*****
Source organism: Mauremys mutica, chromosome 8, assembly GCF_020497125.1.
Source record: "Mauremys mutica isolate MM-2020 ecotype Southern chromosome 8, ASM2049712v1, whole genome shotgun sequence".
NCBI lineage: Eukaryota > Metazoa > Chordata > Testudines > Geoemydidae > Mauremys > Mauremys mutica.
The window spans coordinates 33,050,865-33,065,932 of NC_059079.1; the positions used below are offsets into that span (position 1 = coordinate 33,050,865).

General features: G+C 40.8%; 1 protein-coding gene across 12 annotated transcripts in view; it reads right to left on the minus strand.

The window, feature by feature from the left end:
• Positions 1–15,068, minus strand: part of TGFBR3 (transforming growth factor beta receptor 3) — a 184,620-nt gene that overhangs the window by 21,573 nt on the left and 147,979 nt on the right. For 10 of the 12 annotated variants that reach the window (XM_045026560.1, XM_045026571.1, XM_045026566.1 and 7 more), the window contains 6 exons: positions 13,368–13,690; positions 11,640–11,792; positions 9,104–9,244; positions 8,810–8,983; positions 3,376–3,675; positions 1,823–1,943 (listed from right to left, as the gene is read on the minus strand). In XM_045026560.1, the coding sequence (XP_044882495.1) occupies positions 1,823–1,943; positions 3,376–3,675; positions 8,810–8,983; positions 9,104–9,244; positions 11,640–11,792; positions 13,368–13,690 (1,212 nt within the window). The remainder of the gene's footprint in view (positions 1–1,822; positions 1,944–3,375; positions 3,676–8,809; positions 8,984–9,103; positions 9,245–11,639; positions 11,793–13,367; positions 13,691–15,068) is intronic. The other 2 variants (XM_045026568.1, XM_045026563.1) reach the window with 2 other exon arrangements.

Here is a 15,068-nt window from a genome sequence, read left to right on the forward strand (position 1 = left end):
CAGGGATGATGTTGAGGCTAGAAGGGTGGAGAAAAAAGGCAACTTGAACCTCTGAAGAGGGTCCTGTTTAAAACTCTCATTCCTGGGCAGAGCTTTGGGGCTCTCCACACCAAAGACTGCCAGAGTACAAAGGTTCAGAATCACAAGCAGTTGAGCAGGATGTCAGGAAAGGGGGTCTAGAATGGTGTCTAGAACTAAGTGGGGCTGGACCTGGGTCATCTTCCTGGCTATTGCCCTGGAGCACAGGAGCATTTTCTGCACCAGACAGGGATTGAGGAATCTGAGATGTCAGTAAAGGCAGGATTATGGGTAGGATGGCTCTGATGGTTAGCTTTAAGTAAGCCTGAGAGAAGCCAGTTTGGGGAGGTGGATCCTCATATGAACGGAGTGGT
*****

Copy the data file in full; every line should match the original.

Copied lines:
Source organism: Mauremys mutica, chromosome 8, assembly GCF_020497125.1.
Source record: "Mauremys mutica isolate MM-2020 ecotype Southern chromosome 8, ASM2049712v1, whole genome shotgun sequence".
NCBI lineage: Eukaryota > Metazoa > Chordata > Testudines > Geoemydidae > Mauremys > Mauremys mutica.
The window spans coordinates 33,050,865-33,065,932 of NC_059079.1; the positions used below are offsets into that span (position 1 = coordinate 33,050,865).

General features: G+C 40.8%; 1 protein-coding gene across 12 annotated transcripts in view; it reads right to left on the minus strand.

The window, feature by feature from the left end:
• Positions 1–15,068, minus strand: part of TGFBR3 (transforming growth factor beta receptor 3) — a 184,620-nt gene that overhangs the window by 21,573 nt on the left and 147,979 nt on the right. For 10 of the 12 annotated variants that reach the window (XM_045026560.1, XM_045026571.1, XM_045026566.1 and 7 more), the window contains 6 exons: positions 13,368–13,690; positions 11,640–11,792; positions 9,104–9,244; positions 8,810–8,983; positions 3,376–3,675; positions 1,823–1,943 (listed from right to left, as the gene is read on the minus strand). In XM_045026560.1, the coding sequence (XP_044882495.1) occupies positions 1,823–1,943; positions 3,376–3,675; positions 8,810–8,983; positions 9,104–9,244; positions 11,640–11,792; positions 13,368–13,690 (1,212 nt within the window). The remainder of the gene's footprint in view (positions 1–1,822; positions 1,944–3,375; positions 3,676–8,809; positions 8,984–9,103; positions 9,245–11,639; positions 11,793–13,367; positions 13,691–15,068) is intronic. The other 2 variants (XM_045026568.1, XM_045026563.1) reach the window with 2 other exon arrangements.

Here is a 15,068-nt window from a genome sequence, read left to right on the forward strand (position 1 = left end):
CAGGGATGATGTTGAGGCTAGAAGGGTGGAGAAAAAAGGCAACTTGAACCTCTGAAGAGGGTCCTGTTTAAAACTCTCATTCCTGGGCAGAGCTTTGGGGCTCTCCACACCAAAGACTGCCAGAGTACAAAGGTTCAGAATCACAAGCAGTTGAGCAGGATGTCAGGAAAGGGGGTCTAGAATGGTGTCTAGAACTAAGTGGGGCTGGACCTGGGTCATCTTCCTGGCTATTGCCCTGGAGCACAGGAGCATTTTCTGCACCAGACAGGGATTGAGGAATCTGAGATGTCAGTAAAGGCAGGATTATGGGTAGGATGGCTCTGATGGTTAGCTTTAAGTAAGCCTGAGAGAAGCCAGTTTGGGGAGGTGGATCCTCATATGAACGGAGTGGT